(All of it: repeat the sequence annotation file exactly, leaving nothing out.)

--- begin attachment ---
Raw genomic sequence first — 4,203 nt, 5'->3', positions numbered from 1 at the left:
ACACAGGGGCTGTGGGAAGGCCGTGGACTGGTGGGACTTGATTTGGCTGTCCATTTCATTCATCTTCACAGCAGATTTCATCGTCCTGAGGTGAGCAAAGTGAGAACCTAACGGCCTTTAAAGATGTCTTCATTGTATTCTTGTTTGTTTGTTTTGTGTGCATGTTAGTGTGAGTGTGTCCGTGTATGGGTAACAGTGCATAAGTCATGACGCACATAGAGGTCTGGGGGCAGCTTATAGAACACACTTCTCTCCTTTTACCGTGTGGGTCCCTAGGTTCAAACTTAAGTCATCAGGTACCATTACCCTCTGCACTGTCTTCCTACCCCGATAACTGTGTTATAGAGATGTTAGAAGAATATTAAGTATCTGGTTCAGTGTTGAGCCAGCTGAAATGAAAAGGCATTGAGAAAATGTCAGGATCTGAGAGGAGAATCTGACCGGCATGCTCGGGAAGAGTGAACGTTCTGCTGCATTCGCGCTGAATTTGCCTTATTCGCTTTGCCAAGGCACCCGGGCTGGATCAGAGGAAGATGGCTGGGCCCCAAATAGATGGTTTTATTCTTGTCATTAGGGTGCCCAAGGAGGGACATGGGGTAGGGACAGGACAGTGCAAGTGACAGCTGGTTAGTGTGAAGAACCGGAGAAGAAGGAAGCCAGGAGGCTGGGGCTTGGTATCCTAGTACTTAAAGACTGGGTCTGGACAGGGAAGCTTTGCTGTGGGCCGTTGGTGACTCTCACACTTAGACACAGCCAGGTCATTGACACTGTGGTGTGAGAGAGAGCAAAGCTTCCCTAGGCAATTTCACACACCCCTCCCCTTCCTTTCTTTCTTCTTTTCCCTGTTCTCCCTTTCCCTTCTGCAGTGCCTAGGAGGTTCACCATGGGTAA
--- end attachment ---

Raw genomic sequence first — 4,203 nt, 5'->3', positions numbered from 1 at the left:
ACACAGGGGCTGTGGGAAGGCCGTGGACTGGTGGGACTTGATTTGGCTGTCCATTTCATTCATCTTCACAGCAGATTTCATCGTCCTGAGGTGAGCAAAGTGAGAACCTAACGGCCTTTAAAGATGTCTTCATTGTATTCTTGTTTGTTTGTTTTGTGTGCATGTTAGTGTGAGTGTGTCCGTGTATGGGTAACAGTGCATAAGTCATGACGCACATAGAGGTCTGGGGGCAGCTTATAGAACACACTTCTCTCCTTTTACCGTGTGGGTCCCTAGGTTCAAACTTAAGTCATCAGGTACCATTACCCTCTGCACTGTCTTCCTACCCCGATAACTGTGTTATAGAGATGTTAGAAGAATATTAAGTATCTGGTTCAGTGTTGAGCCAGCTGAAATGAAAAGGCATTGAGAAAATGTCAGGATCTGAGAGGAGAATCTGACCGGCATGCTCGGGAAGAGTGAACGTTCTGCTGCATTCGCGCTGAATTTGCCTTATTCGCTTTGCCAAGGCACCCGGGCTGGATCAGAGGAAGATGGCTGGGCCCCAAATAGATGGTTTTATTCTTGTCATTAGGGTGCCCAAGGAGGGACATGGGGTAGGGACAGGACAGTGCAAGTGACAGCTGGTTAGTGTGAAGAACCGGAGAAGAAGGAAGCCAGGAGGCTGGGGCTTGGTATCCTAGTACTTAAAGACTGGGTCTGGACAGGGAAGCTTTGCTGTGGGCCGTTGGTGACTCTCACACTTAGACACAGCCAGGTCATTGACACTGTGGTGTGAGAGAGAGCAAAGCTTCCCTAGGCAATTTCACACACCCCTCCCCTTCCTTTCTTTCTTCTTTTCCCTGTTCTCCCTTTCCCTTCTGCAGTGCCTAGGAGGTTCACCATGGGTAA